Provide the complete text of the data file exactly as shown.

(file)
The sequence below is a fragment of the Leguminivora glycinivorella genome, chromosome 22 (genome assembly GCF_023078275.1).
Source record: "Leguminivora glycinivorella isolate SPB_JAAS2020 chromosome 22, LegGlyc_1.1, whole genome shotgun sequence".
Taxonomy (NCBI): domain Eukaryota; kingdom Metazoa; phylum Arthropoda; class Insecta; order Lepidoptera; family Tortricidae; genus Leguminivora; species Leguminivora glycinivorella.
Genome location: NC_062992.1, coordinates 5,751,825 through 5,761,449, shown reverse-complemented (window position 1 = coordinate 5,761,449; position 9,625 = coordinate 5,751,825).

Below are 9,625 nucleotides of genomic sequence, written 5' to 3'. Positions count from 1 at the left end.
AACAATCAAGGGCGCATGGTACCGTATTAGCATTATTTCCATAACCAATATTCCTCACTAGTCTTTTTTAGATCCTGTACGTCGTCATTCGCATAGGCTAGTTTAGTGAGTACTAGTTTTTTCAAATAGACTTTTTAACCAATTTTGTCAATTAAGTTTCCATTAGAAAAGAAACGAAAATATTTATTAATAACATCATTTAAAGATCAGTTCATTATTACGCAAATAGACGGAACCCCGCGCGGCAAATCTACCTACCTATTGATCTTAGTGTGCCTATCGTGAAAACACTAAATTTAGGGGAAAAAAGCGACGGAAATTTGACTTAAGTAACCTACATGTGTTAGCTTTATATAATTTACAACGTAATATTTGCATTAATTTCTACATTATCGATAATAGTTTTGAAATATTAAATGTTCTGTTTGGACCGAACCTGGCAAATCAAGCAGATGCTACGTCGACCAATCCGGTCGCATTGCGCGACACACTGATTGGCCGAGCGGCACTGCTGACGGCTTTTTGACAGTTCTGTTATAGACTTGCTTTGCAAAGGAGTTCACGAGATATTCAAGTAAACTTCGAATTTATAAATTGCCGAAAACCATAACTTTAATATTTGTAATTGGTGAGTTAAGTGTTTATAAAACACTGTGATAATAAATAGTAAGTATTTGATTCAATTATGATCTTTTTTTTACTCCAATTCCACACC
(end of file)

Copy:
The sequence below is a fragment of the Leguminivora glycinivorella genome, chromosome 22 (genome assembly GCF_023078275.1).
Source record: "Leguminivora glycinivorella isolate SPB_JAAS2020 chromosome 22, LegGlyc_1.1, whole genome shotgun sequence".
Taxonomy (NCBI): domain Eukaryota; kingdom Metazoa; phylum Arthropoda; class Insecta; order Lepidoptera; family Tortricidae; genus Leguminivora; species Leguminivora glycinivorella.
Genome location: NC_062992.1, coordinates 5,751,825 through 5,761,449, shown reverse-complemented (window position 1 = coordinate 5,761,449; position 9,625 = coordinate 5,751,825).

Below are 9,625 nucleotides of genomic sequence, written 5' to 3'. Positions count from 1 at the left end.
AACAATCAAGGGCGCATGGTACCGTATTAGCATTATTTCCATAACCAATATTCCTCACTAGTCTTTTTTAGATCCTGTACGTCGTCATTCGCATAGGCTAGTTTAGTGAGTACTAGTTTTTTCAAATAGACTTTTTAACCAATTTTGTCAATTAAGTTTCCATTAGAAAAGAAACGAAAATATTTATTAATAACATCATTTAAAGATCAGTTCATTATTACGCAAATAGACGGAACCCCGCGCGGCAAATCTACCTACCTATTGATCTTAGTGTGCCTATCGTGAAAACACTAAATTTAGGGGAAAAAAGCGACGGAAATTTGACTTAAGTAACCTACATGTGTTAGCTTTATATAATTTACAACGTAATATTTGCATTAATTTCTACATTATCGATAATAGTTTTGAAATATTAAATGTTCTGTTTGGACCGAACCTGGCAAATCAAGCAGATGCTACGTCGACCAATCCGGTCGCATTGCGCGACACACTGATTGGCCGAGCGGCACTGCTGACGGCTTTTTGACAGTTCTGTTATAGACTTGCTTTGCAAAGGAGTTCACGAGATATTCAAGTAAACTTCGAATTTATAAATTGCCGAAAACCATAACTTTAATATTTGTAATTGGTGAGTTAAGTGTTTATAAAACACTGTGATAATAAATAGTAAGTATTTGATTCAATTATGATCTTTTTTTTACTCCAATTCCACACC